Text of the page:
Zhide is back East for the summer, on break from his studies in London, where he’s writing his graduate thesis on relations between constituent parts of the UK and greater China (full title: ‘Too Many to Tango or Rebirth of Phoenix? Quasi-Asymmetric Federalism in the UK and Greater China’).

If a comparison to the UK-Scotland-Wales-Ireland mess situation seems a roundabout way to discuss mainland China-Taiwan-HK-etc., that’s because it has to be that way: Zhide is also an exchange student at Beida, and a direct approach simply isn’t on. But enough ado, here’s his post (I’ve edited his English for accuracy, being careful not to impact on meaning.)


If the question of whether ‘Taiwan is part of China’ is raised in mainland China, no matter if by a 3 or a 90 year old, the answer never differs, as l observed several years ago when l landed here for the first time.

Actually, even now, at least constitutionally, the ROC (Taiwan) claims her sovereignty over ‘whole China’, which is like saying ‘mainland China is part of China’. So a Taiwanese shouldn’t be so suprised that their counterparts in mainland China declare Taiwan to be part of (‘whole’) China as well.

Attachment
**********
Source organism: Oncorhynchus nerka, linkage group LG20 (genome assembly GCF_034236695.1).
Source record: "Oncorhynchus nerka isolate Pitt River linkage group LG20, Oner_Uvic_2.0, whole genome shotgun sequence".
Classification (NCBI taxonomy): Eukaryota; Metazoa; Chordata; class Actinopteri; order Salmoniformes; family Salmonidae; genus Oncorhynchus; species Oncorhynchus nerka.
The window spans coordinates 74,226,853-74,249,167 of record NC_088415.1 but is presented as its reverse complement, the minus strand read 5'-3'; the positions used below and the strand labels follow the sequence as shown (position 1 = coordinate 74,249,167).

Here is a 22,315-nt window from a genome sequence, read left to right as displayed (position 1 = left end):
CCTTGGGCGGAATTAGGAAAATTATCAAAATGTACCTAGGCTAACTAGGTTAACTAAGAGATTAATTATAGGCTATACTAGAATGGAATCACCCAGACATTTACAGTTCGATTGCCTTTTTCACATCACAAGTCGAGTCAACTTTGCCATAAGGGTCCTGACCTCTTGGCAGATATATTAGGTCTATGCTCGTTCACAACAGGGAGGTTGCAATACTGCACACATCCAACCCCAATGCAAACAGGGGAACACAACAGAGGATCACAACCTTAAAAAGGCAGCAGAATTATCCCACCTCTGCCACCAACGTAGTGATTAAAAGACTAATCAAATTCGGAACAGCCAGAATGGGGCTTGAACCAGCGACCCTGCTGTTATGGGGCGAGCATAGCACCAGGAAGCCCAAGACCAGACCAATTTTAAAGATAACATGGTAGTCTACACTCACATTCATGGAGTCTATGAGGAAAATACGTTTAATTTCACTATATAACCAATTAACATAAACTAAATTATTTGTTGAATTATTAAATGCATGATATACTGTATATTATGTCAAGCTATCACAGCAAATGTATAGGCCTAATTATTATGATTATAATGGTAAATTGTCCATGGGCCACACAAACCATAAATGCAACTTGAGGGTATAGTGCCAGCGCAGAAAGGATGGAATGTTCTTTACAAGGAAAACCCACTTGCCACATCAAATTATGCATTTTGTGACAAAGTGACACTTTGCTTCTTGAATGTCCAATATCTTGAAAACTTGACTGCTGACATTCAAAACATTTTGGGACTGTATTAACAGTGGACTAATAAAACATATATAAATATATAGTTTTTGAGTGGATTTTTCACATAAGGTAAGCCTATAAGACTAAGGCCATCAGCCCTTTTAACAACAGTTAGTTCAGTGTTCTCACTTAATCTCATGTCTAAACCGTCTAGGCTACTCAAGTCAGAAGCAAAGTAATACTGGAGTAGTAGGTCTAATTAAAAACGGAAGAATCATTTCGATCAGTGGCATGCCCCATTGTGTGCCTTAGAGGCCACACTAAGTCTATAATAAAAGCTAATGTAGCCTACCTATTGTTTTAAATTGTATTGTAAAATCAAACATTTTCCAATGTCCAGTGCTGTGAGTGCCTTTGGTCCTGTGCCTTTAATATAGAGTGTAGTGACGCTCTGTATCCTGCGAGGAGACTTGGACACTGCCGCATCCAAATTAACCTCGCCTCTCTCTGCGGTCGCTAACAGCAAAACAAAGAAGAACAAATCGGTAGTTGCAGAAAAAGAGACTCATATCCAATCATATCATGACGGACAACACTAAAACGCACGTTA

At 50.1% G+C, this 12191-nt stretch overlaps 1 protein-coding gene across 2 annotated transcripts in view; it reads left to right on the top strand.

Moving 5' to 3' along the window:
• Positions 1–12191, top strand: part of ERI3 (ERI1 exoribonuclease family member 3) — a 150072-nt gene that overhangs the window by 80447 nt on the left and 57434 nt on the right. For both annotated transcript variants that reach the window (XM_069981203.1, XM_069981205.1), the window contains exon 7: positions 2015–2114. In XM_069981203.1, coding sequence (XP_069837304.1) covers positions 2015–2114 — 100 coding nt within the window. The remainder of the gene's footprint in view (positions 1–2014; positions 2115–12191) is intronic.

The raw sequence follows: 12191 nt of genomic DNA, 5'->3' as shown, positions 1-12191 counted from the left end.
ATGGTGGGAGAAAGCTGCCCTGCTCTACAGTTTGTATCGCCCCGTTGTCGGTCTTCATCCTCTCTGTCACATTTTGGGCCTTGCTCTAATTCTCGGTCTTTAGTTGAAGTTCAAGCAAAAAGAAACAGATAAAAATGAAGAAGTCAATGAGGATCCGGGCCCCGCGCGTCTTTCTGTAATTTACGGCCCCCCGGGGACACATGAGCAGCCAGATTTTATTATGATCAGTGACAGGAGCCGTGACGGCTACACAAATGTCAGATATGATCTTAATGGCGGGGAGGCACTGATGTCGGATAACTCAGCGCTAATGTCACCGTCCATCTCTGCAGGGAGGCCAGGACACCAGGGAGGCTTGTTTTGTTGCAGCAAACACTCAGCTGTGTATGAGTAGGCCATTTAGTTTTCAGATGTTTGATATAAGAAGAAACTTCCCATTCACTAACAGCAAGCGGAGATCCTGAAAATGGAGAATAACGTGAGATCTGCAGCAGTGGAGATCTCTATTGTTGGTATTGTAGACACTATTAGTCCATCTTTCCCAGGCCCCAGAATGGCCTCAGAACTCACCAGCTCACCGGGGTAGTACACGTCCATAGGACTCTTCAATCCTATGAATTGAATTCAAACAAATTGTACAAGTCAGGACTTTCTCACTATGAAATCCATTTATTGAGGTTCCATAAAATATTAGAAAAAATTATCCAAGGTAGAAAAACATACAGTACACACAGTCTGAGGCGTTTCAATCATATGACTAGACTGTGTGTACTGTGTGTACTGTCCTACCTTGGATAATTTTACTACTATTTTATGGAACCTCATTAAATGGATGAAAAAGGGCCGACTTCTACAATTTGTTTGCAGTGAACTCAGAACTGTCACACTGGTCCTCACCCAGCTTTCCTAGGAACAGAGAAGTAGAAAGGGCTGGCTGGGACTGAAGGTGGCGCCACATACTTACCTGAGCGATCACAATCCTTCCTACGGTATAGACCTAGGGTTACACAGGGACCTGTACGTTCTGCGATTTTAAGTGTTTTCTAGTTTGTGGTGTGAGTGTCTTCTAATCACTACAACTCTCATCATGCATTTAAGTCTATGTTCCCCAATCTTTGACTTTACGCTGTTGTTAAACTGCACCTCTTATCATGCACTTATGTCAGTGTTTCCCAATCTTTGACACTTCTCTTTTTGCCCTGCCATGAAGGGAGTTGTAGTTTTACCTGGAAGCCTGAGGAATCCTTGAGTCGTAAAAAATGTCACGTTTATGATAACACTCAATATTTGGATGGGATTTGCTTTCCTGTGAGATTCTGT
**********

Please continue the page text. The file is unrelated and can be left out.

Having said that, these kind of symbolic and self-assertive declarations are, of course, treated more seriously in the latter context, while obviously more lukewarmly in the former context, especially when Taiwanese consider themselves so unique/superior from/than ‘mainlanders’ (or ‘Chinese’) right now.

And this difference makes any conversation on their ‘special relationships’ run less smoothly most of the time, while most Taiwanese, in their daily lives, are also not so aware that the ‘magic power’ to prevent another round of civil war would simply depend on such a constitutional association.

So, some kind of ‘无所谓’ [‘I really don’t care’] might be a good attitude to foster new relations between both sides in the beginning, as might also be the case in Europe, especially after 90’s.